Douoc ao day Vietnam.
Contributed by Britt Freyberg
Hanoi is Vietnams small capital city, serving as the entry point for visitors drawn to the country’s mountainous north and the craggy islands of Halong Bay.
With a French accent and a old heart, largely spared from American bombings it is for me more attractive than sprawling Ho-Chi-Minh City / Saigon in the south. The focal point is Hoan Kiem lake, a green oasis with an island pagoda, steeped in legend and caressed by the fronds of banyan trees. The French Quarter’s boulevards and faded colonial buildings spread from its southern shore, and to the north is the web of lanes that make up the Old Quarter. If it weren’t for the mopeds nipping at your heels, you could feel little has changed on these narrow streets – each home to a historic guild, with merchants plying the same wares as the generations before them.
Taking a stroll here is a thrill in itself, threading between a fluid stream of overloaded scooters, wobbly bicycles and women shouldering bamboo canes.
There are pavements, but this is where locals chop vegetables, bounce babies, park bikes and play badminton.
All aspects of life are played out on the streets and that’s part of the city’s allure.
I enjoyed the beautiful charme and style of our bathroom.
The hotel is located in the so called Hoàn Kiếm area, just in the heart of Hanoi.
It is a true historic luxury hotel. It was built in 1901 and retains all its charm with wood, green shutters, a great pool and lush courtyard lawn.
After Vietnamese independence it became a place for ambassadors, chancellors and writers.
With Graham Greene first staying here in 1951 when he was working for the Paris-Match magazine. He completed the book “The Quiet American” a novel about American involvement in Indochina, during this time. There’s a suite named after him and guests enjoy dry vermouth his most favourite drink in the hotel. The hotel has a century long tradition of welcoming ambassadors, writers, celebrities and entertainers like Jane Fonda, Charlie Chaplin and François Mitterrand.
There are a few rumours and stories about the place, like Somerset Maugham wrote “The Gentleman in the Parlour” at the hotel and Charlie Chaplin and Paulette Goddard spent their honeymoon journey at the Metropole (1936) just after a China tour and marriage in Shanghai. Perhaps a bit of story telling but I love it.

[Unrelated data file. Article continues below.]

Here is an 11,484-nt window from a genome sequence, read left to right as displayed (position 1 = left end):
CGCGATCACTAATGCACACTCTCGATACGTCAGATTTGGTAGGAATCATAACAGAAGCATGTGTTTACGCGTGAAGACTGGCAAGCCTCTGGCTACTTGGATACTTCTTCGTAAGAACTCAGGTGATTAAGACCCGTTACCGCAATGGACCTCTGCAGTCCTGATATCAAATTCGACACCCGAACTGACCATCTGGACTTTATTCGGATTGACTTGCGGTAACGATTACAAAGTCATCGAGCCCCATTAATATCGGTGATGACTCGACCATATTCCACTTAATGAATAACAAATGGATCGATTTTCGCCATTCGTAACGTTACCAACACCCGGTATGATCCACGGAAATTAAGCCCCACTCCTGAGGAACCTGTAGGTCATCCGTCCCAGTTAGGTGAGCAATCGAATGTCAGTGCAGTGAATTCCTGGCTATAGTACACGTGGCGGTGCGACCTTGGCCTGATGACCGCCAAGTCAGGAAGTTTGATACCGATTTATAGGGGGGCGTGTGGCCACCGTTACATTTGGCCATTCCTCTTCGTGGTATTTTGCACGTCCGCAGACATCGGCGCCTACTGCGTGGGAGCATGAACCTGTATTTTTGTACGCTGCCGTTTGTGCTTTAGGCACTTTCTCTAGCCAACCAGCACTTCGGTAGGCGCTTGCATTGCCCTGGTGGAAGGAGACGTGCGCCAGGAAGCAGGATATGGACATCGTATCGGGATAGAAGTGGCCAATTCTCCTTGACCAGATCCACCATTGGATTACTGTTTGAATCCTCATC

Hanoi might have been viewed as a bit boring place of politicians and bureaucrats and a bit dull. But in the years an influx of entrepreneurial Vietnamese returnees and expats the city’s pulse has quickened. With a number of construction projects threatening older neighborhoods, and an exodus of residents from the city to suburbs like West Lake, Hanoi is changing fast. It is a sweet spot, its tree-lined lanes and graceful old architecture, traditional culture and fantastic street food complemented by a contemporary arts scene that’s managed to survive bouts of censorship, idiosyncratic boutiques and increasingly sophisticated dining and night life.
Hanoi’s infamous rush hours are best taken in from on high. At the edge of the Old Quarter, a narrow passageway at the back of a store displaying kitschy paintings leads to Ca Phe Pho Co. Occupying most of a picturesquely decrepit former merchant’s mansion, the cafe is known for its egg coffee, a strong local brew capped with a sort of sweetened condensed milk zabaglione before climbing three flights to a terrace with a sweeping view over thousands of motorbikes on their circumambulation around Hoan Kiem Lake.
Just beautiful. There are a few option of nostalgic dining eg. at Vietnam State-Run Food Shop No. 37, that nostalgia is embodied in whitewashed walls hung with battered enamel lunch pails. Diners’ orders are written on reproduction ration coupons.
Austerity is not on the menu, which leans to northern home-style dishes, which you’d have a difficult time finding outside, well, homes. Highlights include salty-sour pickled mustard greens stir-fried with fat-limned strips of pork, and a tomato and pineapple-packed canh chua (sweet and sour soup) with tiny local clams. “Fried rice” is a surprise: an upturned hollow dome of crispy browned rice to crack into pieces and dip into mam tep, a pungent marriage of shrimp paste and minced pork. After this lovely culinary experiences we went back to the hotel.
History: First the French Pullman Hotels chain made a joint venture with the Vietnamese government to restore the hotel. It regained the name “Metropole” before it moved from the Pullman to the Sofitel chain, and was placed in their exclusive Legend division as the Sofitel Legend Metropole Hanoi.
Lovely, its worth it to stay here.